When you stain wood, it is permanent. If you pick the right stain, what was once old looking becomes new and polished - something fresh and creative.
When you attain a goal, it becomes a stain - a permanent achievement that marks your progress. It increases your confidence so you can look back and say, “I did that!”
The first step towards attaining a goal is setting an attainable goal.
You can’t make up some extreme far-fetched goal because you won’t reach it and then your confidence plummets… or worse, you will feel like a failure.
No, do NOT do that to yourself.
Set attainable goals.
Here is an example of a far-fetched unattainable goal:
“I am going to lose 100 pounds in 30 days.”
Not going to happen. This would not be physically possible and would be down right dangerous.
An attainable goal would look like this:
“I am going to lose 100 pounds in 1 year”
This is attainable because the person would need to lose about 2 pounds per week over 50 weeks to reach their goal.
Here is another example of an unattainable goal:
“I’ve never run before but there is a 50-mile ultra-marathon next week that I would like to try.”
Try? This person could try but would most likely not finish or would suffer through the process unnecessarily.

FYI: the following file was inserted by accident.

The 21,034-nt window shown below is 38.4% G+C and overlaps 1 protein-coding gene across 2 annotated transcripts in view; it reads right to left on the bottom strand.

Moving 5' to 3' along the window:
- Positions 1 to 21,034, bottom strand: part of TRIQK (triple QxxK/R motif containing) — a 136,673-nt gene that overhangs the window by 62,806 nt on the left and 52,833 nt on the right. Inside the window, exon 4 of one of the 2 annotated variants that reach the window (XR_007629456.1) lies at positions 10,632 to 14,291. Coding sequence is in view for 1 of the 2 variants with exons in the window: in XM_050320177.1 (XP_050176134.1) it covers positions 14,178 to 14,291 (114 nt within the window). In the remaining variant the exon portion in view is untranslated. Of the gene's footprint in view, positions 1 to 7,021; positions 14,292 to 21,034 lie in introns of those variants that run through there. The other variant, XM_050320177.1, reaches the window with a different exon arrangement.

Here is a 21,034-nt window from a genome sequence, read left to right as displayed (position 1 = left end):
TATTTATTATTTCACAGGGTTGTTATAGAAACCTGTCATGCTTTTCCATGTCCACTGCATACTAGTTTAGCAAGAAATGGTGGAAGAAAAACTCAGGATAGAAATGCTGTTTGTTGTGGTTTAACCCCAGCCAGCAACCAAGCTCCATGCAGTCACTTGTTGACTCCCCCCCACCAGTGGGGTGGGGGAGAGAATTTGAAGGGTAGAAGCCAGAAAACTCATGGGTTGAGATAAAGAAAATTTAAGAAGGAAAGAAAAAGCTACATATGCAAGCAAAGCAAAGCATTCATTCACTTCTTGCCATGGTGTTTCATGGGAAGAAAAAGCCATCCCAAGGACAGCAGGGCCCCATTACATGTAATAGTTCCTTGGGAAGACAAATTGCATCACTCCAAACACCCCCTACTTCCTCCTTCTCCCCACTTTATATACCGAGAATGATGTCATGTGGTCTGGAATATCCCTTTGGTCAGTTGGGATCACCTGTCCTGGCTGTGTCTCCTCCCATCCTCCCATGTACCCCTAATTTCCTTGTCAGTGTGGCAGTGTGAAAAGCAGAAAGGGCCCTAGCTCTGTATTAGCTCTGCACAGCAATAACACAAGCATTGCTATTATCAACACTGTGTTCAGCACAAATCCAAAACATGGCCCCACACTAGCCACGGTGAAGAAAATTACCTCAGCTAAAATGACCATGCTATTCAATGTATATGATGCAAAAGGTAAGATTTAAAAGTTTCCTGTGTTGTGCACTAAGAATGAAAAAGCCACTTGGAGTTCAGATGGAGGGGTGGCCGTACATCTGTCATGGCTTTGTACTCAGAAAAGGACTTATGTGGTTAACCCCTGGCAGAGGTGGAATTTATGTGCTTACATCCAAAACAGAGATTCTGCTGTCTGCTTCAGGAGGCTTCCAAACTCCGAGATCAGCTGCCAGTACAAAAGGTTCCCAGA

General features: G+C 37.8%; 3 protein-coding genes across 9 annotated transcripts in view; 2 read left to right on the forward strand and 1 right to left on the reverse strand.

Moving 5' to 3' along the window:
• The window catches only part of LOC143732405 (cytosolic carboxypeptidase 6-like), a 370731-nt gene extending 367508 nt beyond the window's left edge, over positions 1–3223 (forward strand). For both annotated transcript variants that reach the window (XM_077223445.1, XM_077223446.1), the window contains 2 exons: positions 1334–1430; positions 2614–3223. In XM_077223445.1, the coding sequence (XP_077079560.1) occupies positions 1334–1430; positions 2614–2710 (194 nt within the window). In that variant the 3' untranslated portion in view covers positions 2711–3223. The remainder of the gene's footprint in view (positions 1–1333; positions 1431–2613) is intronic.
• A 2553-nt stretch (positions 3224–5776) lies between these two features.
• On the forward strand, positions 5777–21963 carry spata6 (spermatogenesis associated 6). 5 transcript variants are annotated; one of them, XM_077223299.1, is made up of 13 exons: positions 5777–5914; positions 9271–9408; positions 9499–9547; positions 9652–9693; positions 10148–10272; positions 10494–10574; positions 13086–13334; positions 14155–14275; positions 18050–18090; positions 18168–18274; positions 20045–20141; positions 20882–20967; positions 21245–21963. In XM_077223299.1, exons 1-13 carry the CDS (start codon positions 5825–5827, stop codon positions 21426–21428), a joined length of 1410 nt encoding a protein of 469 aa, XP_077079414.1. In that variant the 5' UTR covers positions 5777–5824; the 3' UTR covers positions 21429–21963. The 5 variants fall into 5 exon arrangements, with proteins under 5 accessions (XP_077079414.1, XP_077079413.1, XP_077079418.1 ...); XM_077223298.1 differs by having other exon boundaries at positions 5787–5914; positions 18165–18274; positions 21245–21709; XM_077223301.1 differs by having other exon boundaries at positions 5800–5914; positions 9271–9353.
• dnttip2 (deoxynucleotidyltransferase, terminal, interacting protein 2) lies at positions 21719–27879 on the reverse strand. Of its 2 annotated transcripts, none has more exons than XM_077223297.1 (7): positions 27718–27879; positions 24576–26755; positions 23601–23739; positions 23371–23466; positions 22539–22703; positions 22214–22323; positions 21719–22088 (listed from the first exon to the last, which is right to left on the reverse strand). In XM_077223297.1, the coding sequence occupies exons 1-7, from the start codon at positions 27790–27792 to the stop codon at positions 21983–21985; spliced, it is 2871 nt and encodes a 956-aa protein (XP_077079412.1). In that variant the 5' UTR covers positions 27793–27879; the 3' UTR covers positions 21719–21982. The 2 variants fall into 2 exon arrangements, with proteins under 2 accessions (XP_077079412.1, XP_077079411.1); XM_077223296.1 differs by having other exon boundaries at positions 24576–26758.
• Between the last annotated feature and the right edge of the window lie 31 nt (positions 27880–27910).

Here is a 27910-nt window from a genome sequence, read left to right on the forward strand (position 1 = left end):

Better to strive for this attainable goal:
“Wow, there is a 50-mile ultra-marathon next week in my area. I’m going to go watch that event and learn how to train for it so that next year I’ll be able to participate.”
Setting attainable goals sets you up to succeed.
If you constantly set unattainable goals and fail at them, you are telling yourself that you are a failure… except you never gave yourself the chance to really succeed.
When you constantly fail to reach your goals, you might start to think that you can’t do anything right, that you won’t be able to succeed, that you really are a failure.
This is a slippery slope to head down on.
This can leave a permanent stain on your brain that makes you feel down and out.
The problem here is that you are NOT a failure. You just set the wrong goal.
Why does this happen?
Because you probably didn’t know what the process really looked like to complete the goal.
And what you don’t know can make you or break you.
Let’s look at the 50-miler ultra-marathon example again.
The first person who wanted to complete the 50-miler next week completely underestimated the amount of training that goes into an event like that AND they overestimated their own physical ability.
The second person who wanted to complete the 50-miler next year understood their own limitations, respected the complexity of the event, and was willing to take steps to learn how to properly prepare for the event.
Setting an attainable goal requires humility and patience.
Setting an attainable goal sets you up to succeed.
And when you succeed, you are creating a stain on your brain that you are WINNING!
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